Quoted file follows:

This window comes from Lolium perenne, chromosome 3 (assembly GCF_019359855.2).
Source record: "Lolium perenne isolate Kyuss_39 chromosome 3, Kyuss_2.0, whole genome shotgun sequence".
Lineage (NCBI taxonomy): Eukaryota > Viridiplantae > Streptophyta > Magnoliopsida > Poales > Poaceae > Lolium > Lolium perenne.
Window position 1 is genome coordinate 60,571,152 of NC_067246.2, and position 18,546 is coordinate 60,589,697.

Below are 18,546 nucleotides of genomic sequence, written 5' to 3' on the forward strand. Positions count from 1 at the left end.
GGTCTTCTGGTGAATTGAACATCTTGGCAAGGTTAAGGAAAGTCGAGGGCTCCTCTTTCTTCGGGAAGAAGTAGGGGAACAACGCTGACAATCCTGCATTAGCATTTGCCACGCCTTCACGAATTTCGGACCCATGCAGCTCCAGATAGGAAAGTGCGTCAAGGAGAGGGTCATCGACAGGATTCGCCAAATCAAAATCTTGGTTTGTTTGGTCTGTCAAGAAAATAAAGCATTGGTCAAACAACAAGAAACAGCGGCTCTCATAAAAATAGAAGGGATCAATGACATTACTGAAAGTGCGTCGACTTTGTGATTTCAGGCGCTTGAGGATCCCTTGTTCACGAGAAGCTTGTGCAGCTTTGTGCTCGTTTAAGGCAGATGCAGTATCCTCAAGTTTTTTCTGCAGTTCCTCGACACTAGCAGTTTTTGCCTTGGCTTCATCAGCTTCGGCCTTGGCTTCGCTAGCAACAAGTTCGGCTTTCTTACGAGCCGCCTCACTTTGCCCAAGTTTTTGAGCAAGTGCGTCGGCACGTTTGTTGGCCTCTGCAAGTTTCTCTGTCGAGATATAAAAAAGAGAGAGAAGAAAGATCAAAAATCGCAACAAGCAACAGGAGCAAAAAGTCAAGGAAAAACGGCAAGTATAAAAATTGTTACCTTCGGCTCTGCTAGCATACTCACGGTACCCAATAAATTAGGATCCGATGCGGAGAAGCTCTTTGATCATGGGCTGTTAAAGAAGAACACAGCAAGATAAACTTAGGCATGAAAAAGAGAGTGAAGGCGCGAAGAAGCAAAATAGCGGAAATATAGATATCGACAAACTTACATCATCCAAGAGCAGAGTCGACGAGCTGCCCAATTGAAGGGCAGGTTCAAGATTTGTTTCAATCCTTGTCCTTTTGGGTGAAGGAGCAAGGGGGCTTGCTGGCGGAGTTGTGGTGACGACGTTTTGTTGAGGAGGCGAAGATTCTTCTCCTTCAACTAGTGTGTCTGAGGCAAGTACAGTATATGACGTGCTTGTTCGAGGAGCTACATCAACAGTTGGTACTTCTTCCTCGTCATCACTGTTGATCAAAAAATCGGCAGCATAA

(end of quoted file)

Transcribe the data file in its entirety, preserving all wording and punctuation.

This window comes from Lolium perenne, chromosome 3 (assembly GCF_019359855.2).
Source record: "Lolium perenne isolate Kyuss_39 chromosome 3, Kyuss_2.0, whole genome shotgun sequence".
Lineage (NCBI taxonomy): Eukaryota > Viridiplantae > Streptophyta > Magnoliopsida > Poales > Poaceae > Lolium > Lolium perenne.
Window position 1 is genome coordinate 60,571,152 of NC_067246.2, and position 18,546 is coordinate 60,589,697.

Below are 18,546 nucleotides of genomic sequence, written 5' to 3' on the forward strand. Positions count from 1 at the left end.
GGTCTTCTGGTGAATTGAACATCTTGGCAAGGTTAAGGAAAGTCGAGGGCTCCTCTTTCTTCGGGAAGAAGTAGGGGAACAACGCTGACAATCCTGCATTAGCATTTGCCACGCCTTCACGAATTTCGGACCCATGCAGCTCCAGATAGGAAAGTGCGTCAAGGAGAGGGTCATCGACAGGATTCGCCAAATCAAAATCTTGGTTTGTTTGGTCTGTCAAGAAAATAAAGCATTGGTCAAACAACAAGAAACAGCGGCTCTCATAAAAATAGAAGGGATCAATGACATTACTGAAAGTGCGTCGACTTTGTGATTTCAGGCGCTTGAGGATCCCTTGTTCACGAGAAGCTTGTGCAGCTTTGTGCTCGTTTAAGGCAGATGCAGTATCCTCAAGTTTTTTCTGCAGTTCCTCGACACTAGCAGTTTTTGCCTTGGCTTCATCAGCTTCGGCCTTGGCTTCGCTAGCAACAAGTTCGGCTTTCTTACGAGCCGCCTCACTTTGCCCAAGTTTTTGAGCAAGTGCGTCGGCACGTTTGTTGGCCTCTGCAAGTTTCTCTGTCGAGATATAAAAAAGAGAGAGAAGAAAGATCAAAAATCGCAACAAGCAACAGGAGCAAAAAGTCAAGGAAAAACGGCAAGTATAAAAATTGTTACCTTCGGCTCTGCTAGCATACTCACGGTACCCAATAAATTAGGATCCGATGCGGAGAAGCTCTTTGATCATGGGCTGTTAAAGAAGAACACAGCAAGATAAACTTAGGCATGAAAAAGAGAGTGAAGGCGCGAAGAAGCAAAATAGCGGAAATATAGATATCGACAAACTTACATCATCCAAGAGCAGAGTCGACGAGCTGCCCAATTGAAGGGCAGGTTCAAGATTTGTTTCAATCCTTGTCCTTTTGGGTGAAGGAGCAAGGGGGCTTGCTGGCGGAGTTGTGGTGACGACGTTTTGTTGAGGAGGCGAAGATTCTTCTCCTTCAACTAGTGTGTCTGAGGCAAGTACAGTATATGACGTGCTTGTTCGAGGAGCTACATCAACAGTTGGTACTTCTTCCTCGTCATCACTGTTGATCAAAAAATCGGCAGCATAA